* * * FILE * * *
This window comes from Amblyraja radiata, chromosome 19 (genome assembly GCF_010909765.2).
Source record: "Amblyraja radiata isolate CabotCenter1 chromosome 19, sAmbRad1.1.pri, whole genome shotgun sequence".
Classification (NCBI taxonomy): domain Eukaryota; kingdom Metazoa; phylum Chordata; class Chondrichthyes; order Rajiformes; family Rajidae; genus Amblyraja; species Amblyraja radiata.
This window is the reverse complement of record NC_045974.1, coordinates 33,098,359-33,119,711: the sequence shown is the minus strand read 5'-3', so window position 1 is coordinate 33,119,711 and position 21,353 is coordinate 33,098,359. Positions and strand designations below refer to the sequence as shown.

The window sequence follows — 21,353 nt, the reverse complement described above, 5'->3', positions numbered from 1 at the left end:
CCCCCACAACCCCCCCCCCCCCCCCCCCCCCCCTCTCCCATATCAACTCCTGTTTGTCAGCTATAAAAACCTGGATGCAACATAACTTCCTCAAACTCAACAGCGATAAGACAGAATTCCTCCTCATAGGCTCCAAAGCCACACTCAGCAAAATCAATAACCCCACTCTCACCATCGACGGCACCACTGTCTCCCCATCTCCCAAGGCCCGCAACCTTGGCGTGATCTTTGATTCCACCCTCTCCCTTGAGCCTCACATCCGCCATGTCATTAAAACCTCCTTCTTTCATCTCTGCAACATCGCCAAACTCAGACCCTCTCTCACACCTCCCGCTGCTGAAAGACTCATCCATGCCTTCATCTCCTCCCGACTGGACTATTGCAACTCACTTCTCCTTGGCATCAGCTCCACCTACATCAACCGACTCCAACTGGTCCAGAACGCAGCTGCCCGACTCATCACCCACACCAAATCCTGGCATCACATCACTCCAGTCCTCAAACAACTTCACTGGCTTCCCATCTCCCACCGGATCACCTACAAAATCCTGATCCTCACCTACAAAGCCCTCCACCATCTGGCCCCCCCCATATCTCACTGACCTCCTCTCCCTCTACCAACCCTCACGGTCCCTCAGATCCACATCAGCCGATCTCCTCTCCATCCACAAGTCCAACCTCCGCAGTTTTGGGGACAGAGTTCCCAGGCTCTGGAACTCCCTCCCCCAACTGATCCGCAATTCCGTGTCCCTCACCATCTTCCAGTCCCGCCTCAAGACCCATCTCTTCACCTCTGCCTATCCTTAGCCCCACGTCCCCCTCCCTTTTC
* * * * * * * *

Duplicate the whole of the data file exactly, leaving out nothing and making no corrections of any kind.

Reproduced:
This window comes from Amblyraja radiata, chromosome 19 (genome assembly GCF_010909765.2).
Source record: "Amblyraja radiata isolate CabotCenter1 chromosome 19, sAmbRad1.1.pri, whole genome shotgun sequence".
Classification (NCBI taxonomy): domain Eukaryota; kingdom Metazoa; phylum Chordata; class Chondrichthyes; order Rajiformes; family Rajidae; genus Amblyraja; species Amblyraja radiata.
This window is the reverse complement of record NC_045974.1, coordinates 33,098,359-33,119,711: the sequence shown is the minus strand read 5'-3', so window position 1 is coordinate 33,119,711 and position 21,353 is coordinate 33,098,359. Positions and strand designations below refer to the sequence as shown.

The window sequence follows — 21,353 nt, the reverse complement described above, 5'->3', positions numbered from 1 at the left end:
CCCCCACAACCCCCCCCCCCCCCCCCCCCCCCCTCTCCCATATCAACTCCTGTTTGTCAGCTATAAAAACCTGGATGCAACATAACTTCCTCAAACTCAACAGCGATAAGACAGAATTCCTCCTCATAGGCTCCAAAGCCACACTCAGCAAAATCAATAACCCCACTCTCACCATCGACGGCACCACTGTCTCCCCATCTCCCAAGGCCCGCAACCTTGGCGTGATCTTTGATTCCACCCTCTCCCTTGAGCCTCACATCCGCCATGTCATTAAAACCTCCTTCTTTCATCTCTGCAACATCGCCAAACTCAGACCCTCTCTCACACCTCCCGCTGCTGAAAGACTCATCCATGCCTTCATCTCCTCCCGACTGGACTATTGCAACTCACTTCTCCTTGGCATCAGCTCCACCTACATCAACCGACTCCAACTGGTCCAGAACGCAGCTGCCCGACTCATCACCCACACCAAATCCTGGCATCACATCACTCCAGTCCTCAAACAACTTCACTGGCTTCCCATCTCCCACCGGATCACCTACAAAATCCTGATCCTCACCTACAAAGCCCTCCACCATCTGGCCCCCCCCATATCTCACTGACCTCCTCTCCCTCTACCAACCCTCACGGTCCCTCAGATCCACATCAGCCGATCTCCTCTCCATCCACAAGTCCAACCTCCGCAGTTTTGGGGACAGAGTTCCCAGGCTCTGGAACTCCCTCCCCCAACTGATCCGCAATTCCGTGTCCCTCACCATCTTCCAGTCCCGCCTCAAGACCCATCTCTTCACCTCTGCCTATCCTTAGCCCCACGTCCCCCTCCCTTTTC